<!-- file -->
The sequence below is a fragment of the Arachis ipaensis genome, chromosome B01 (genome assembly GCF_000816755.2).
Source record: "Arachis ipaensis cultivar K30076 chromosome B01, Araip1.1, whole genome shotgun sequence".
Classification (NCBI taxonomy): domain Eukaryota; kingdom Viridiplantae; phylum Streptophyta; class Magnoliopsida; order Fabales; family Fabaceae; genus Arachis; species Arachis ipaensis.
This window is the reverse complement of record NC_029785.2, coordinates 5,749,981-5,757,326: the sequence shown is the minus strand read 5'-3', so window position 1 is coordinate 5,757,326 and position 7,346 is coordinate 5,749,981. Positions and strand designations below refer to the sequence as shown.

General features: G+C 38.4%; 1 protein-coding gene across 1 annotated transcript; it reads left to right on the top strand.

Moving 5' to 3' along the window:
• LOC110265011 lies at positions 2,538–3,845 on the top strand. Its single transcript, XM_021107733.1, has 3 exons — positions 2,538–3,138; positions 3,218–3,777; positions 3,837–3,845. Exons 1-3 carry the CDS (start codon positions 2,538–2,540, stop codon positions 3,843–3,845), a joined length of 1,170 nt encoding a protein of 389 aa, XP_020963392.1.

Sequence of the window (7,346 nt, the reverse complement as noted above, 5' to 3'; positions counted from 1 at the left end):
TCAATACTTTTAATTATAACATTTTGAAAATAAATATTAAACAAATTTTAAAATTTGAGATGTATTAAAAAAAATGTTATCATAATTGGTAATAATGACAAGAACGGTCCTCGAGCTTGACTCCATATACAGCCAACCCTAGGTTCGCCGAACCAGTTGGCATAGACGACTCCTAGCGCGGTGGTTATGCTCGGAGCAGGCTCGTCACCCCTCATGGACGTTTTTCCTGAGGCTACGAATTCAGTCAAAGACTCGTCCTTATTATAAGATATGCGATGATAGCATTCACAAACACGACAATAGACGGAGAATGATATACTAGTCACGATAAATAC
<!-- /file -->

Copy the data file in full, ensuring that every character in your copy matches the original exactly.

The sequence below is a fragment of the Arachis ipaensis genome, chromosome B01 (genome assembly GCF_000816755.2).
Source record: "Arachis ipaensis cultivar K30076 chromosome B01, Araip1.1, whole genome shotgun sequence".
Classification (NCBI taxonomy): domain Eukaryota; kingdom Viridiplantae; phylum Streptophyta; class Magnoliopsida; order Fabales; family Fabaceae; genus Arachis; species Arachis ipaensis.
This window is the reverse complement of record NC_029785.2, coordinates 5,749,981-5,757,326: the sequence shown is the minus strand read 5'-3', so window position 1 is coordinate 5,757,326 and position 7,346 is coordinate 5,749,981. Positions and strand designations below refer to the sequence as shown.

General features: G+C 38.4%; 1 protein-coding gene across 1 annotated transcript; it reads left to right on the top strand.

Moving 5' to 3' along the window:
• LOC110265011 lies at positions 2,538–3,845 on the top strand. Its single transcript, XM_021107733.1, has 3 exons — positions 2,538–3,138; positions 3,218–3,777; positions 3,837–3,845. Exons 1-3 carry the CDS (start codon positions 2,538–2,540, stop codon positions 3,843–3,845), a joined length of 1,170 nt encoding a protein of 389 aa, XP_020963392.1.

Sequence of the window (7,346 nt, the reverse complement as noted above, 5' to 3'; positions counted from 1 at the left end):
TCAATACTTTTAATTATAACATTTTGAAAATAAATATTAAACAAATTTTAAAATTTGAGATGTATTAAAAAAAATGTTATCATAATTGGTAATAATGACAAGAACGGTCCTCGAGCTTGACTCCATATACAGCCAACCCTAGGTTCGCCGAACCAGTTGGCATAGACGACTCCTAGCGCGGTGGTTATGCTCGGAGCAGGCTCGTCACCCCTCATGGACGTTTTTCCTGAGGCTACGAATTCAGTCAAAGACTCGTCCTTATTATAAGATATGCGATGATAGCATTCACAAACACGACAATAGACGGAGAATGATATACTAGTCACGATAAATAC